The Politician's Husband, BBC Two, review
Jake Wallis Simons reviews episode two of The Politician's Husband, the BBC Two adaptation of Paula Milne's companion piece to her 1995 drama The Politician's Wife.
We were treated to a more sophisticated exploration of moral paucity in the second part of The Politician’s Husband (BBC Two). This was an episode in which every single line was defined by the shocking scene at the beginning, in which David Tennant’s character, the emasculated former minister Aiden Hoynes, raped his wife, Freya Gardner (Emily Watson). The marriage was held together by political ambition, and – appallingly – the violation became old news, then forgiven. But Hoynes had only just got going.
Paula Milne’s writing was exemplary. After the rape, for example, the camera did not linger on the victim, as one might have expected, but the perpetrator. Hoynes sat on the stairs, put his head in his hands and wept. The next morning, his wife reacted by deciding to commit to her ministerial career whatever the cost: “I am done with waiting in the wings.” The stage was set for a monumental and clandestine struggle between husband and wife, all convincingly, subtly, and unflinchingly portrayed.
The strength of the script, and of the acting, was that it was somehow easy to both hate these characters and root for them. Hoynes, continually brooding and scheming, was a man at the end of his wits, a victim of his own megalomania. His wife had been playing second fiddle for years, and was intoxicated with her first taste of power. They were fiendishly unpleasant, yet somehow sympathetic; you wanted them to either triumph or be destroyed. At times, the episode came close to revenge tragedy, and it would not be surprising if the final episode leaves a stage littered with bodies.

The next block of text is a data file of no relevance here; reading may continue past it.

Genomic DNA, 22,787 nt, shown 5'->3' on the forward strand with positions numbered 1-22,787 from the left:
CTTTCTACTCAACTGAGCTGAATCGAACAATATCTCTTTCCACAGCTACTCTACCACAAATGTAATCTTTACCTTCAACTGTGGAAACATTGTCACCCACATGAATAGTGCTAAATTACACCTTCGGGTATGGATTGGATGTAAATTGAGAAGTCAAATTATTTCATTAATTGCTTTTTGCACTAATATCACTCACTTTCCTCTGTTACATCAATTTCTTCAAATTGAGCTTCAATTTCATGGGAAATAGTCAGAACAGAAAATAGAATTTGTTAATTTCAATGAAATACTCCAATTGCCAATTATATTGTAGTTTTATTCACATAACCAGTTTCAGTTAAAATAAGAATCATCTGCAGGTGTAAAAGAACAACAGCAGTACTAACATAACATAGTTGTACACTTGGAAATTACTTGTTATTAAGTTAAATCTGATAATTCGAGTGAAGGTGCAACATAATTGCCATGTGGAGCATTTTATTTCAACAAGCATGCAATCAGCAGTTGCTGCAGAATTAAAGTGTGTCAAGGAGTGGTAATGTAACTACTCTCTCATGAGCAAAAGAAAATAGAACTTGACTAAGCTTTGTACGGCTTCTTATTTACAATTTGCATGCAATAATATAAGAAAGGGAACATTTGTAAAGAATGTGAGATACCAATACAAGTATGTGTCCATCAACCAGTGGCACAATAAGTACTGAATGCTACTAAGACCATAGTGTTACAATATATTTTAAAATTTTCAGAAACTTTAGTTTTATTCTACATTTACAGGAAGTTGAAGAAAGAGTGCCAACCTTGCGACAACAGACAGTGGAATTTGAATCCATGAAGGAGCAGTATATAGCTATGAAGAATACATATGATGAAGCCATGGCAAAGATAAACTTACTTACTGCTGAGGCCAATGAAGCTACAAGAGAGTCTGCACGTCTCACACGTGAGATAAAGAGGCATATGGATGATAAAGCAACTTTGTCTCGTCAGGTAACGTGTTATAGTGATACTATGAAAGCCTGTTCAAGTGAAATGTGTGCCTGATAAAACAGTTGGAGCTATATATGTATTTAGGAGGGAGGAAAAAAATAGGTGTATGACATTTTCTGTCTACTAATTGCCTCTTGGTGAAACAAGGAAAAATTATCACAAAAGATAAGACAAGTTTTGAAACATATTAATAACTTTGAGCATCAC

It may be true that real-life politicians tend to be too incompetent to achieve the Machiavellian heights of The Politician’s Husband. It may also be true that the scenes in Parliament were less than convincing, and the replica TV reports and interviews were cardboardy. But to focus on this would be to miss the point. The Politician’s Husband is a potent metaphor for gender politics in modern Britain; the political setting is secondary, and lends an extra charge.
Preview of Episode 3